If you use an online service to share your photos with the rest of the world, you know that you can annotate your pictures with selected words -- or tags. It's an easy work, but imagine a computer doing this for you. This is what Penn State researchers have done by teaching computers to name images by 'thinking.' So far, the system is still limited and has a vocabulary of 330 words. Their ALIPR system -- short for 'Automatic Linguistic Indexing of Pictures-Real Time -- analyzes an image content and compares it with a database before suggesting possible annotations for your images. I've tested the system: it's fast, but as note the researchers, "ALIPR is like a child trying to learn about the world." Read more...
Here is a short description of the system given by Penn State.
The new system, which can automatically annotate entire online collections of photographs as they are uploaded, means significant time-savings for the millions of Internet users who now manually tag or identify their images. It also facilitates retrieval of images through the use of search terms, said James Wang, associate professor in the Penn State College of Information Sciences and Technology.
There is a little bit of exaggeration here. It doesn't take a long time to annotate your own images. But sometimes you don't do it, and this is where the researchers think they can help.
Major search engines currently rely upon uploaded tags of text to describe images. While many collections are annotated, many are not. The result: Images without text tags are not accessible to Web searchers. Because it provides text tags, the ALIPR system makes those images visible to Web users.
And is ALIPR successful, with its vocabulary of 330 English words? The researchers say that "for 98 percent of images tested, the system has provided at least one correct annotation in the top 15 selected words."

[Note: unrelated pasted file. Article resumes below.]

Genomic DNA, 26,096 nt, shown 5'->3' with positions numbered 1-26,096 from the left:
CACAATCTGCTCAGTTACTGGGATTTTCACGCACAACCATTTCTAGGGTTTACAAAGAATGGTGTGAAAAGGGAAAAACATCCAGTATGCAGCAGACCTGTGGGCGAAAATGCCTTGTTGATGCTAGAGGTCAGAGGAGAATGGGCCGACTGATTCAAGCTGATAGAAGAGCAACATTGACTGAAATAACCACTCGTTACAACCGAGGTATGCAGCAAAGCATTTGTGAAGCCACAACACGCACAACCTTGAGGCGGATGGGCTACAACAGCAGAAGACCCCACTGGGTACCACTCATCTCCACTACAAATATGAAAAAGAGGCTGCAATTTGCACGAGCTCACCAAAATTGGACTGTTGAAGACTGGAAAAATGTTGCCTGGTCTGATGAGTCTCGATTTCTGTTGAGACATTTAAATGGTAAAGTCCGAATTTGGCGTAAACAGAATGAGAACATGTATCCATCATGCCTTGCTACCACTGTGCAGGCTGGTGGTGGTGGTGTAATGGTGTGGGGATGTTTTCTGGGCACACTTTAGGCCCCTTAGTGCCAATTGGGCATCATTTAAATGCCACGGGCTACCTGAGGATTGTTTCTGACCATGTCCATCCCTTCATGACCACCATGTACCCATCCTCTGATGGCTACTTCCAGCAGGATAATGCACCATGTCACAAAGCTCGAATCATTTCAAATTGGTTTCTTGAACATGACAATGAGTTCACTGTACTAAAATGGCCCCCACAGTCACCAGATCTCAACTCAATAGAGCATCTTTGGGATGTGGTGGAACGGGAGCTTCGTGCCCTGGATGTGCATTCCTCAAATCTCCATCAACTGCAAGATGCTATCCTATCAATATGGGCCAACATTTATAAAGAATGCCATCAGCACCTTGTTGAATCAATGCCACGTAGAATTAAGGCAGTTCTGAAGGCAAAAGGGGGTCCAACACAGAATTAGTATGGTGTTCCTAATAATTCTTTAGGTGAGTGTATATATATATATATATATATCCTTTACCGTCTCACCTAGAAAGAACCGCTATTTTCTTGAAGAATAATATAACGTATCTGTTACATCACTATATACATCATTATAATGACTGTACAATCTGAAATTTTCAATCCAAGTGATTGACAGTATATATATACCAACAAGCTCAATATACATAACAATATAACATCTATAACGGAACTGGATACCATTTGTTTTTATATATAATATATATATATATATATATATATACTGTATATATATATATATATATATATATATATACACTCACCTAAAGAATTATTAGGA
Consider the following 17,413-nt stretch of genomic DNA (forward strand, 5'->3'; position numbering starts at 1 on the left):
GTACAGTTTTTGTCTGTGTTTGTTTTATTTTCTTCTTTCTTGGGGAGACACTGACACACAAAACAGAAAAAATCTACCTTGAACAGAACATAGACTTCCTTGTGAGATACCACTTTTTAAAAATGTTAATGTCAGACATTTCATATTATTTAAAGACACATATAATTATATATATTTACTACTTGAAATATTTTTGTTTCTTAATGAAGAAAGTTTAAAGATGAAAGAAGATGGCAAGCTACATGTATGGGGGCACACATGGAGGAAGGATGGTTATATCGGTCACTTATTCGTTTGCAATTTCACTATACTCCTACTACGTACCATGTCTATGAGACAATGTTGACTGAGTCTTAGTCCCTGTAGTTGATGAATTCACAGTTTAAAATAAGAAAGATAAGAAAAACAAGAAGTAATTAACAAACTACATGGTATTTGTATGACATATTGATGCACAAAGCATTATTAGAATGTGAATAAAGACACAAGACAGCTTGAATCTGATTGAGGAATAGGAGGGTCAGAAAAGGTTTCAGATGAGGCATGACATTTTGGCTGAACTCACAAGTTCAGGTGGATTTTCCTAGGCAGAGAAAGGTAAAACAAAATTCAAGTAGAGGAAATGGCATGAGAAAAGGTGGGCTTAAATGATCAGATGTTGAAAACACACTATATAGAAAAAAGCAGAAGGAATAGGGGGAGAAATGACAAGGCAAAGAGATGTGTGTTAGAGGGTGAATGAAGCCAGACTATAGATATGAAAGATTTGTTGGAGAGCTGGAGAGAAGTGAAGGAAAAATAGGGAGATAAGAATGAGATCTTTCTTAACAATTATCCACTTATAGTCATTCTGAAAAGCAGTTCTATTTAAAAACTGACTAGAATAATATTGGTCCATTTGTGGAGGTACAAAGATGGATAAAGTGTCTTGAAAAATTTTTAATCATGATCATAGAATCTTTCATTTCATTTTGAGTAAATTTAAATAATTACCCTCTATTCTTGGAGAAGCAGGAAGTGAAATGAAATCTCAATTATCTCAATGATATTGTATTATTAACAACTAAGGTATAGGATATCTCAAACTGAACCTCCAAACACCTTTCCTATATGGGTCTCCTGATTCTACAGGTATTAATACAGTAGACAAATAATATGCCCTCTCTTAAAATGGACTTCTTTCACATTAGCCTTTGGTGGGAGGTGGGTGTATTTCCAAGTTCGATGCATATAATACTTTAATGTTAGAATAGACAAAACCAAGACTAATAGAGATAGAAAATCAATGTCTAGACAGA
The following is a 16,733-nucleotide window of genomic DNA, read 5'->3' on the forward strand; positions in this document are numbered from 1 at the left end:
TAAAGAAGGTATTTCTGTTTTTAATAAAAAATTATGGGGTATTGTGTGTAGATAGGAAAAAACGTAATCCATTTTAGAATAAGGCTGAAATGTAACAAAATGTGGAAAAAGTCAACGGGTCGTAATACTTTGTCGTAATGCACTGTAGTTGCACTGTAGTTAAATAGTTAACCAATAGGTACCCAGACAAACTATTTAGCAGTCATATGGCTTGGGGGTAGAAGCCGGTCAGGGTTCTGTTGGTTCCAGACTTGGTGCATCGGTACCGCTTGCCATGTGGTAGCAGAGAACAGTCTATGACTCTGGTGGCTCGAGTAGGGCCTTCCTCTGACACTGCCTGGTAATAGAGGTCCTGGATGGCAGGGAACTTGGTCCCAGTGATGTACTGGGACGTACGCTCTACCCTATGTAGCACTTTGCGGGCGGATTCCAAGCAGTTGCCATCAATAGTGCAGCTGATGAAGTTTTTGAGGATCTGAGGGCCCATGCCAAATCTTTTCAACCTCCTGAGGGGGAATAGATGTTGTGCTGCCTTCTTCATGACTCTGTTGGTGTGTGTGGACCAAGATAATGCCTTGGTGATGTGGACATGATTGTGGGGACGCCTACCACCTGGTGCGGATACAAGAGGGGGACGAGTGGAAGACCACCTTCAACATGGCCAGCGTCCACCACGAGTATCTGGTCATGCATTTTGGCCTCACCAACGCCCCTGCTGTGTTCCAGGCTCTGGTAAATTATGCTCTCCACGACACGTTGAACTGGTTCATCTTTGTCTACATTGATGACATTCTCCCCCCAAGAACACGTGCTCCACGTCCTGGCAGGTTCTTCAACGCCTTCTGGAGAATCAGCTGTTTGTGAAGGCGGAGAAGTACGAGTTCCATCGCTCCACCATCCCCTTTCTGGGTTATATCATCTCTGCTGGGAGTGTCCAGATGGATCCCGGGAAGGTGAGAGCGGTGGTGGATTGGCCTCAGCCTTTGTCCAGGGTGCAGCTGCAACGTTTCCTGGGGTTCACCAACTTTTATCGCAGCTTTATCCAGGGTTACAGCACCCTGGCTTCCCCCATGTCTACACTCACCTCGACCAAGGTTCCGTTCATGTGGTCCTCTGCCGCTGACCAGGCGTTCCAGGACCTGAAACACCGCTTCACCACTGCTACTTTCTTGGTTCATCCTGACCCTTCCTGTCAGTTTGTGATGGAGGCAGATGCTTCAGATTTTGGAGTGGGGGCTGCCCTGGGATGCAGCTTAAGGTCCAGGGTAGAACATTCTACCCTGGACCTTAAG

So I've decided to test the ALIPR system which is currently free. It's really easy to use: either you upload an image from your computer, or you give its URL if it's already online. I've only tested the system with a dozen images, so I can't say it's representative. For example, below is a photo of the Fontainebleau Castle near Paris, France. (Credit: personal picture)
Below is the list of the 15 words that ALIPR associated with this picture. (Credit: ALIPR) As you can see, 8 suggestions were valid. Not bad!
You also can see that I've submitted some other words to the system that I thought relevant. In other words, I've contributed to the training of ALIPR. If enough users do the same for free, ALIPR will become a better tool. And as the researchers already filed a provisional patent on their system, it would not be surprising to hear it would be licensed to a major online player some day for a large amount of money. But after all, don't we live in a 'Web 2.0' era?
For more information about this project, the researchers have published a paper about their system, "Real-Time Computerized Annotation of Pictures" (PDF format, 10 pages, 1.22 MB).
Sources: Penn State University, November 1, 2006; and various websites
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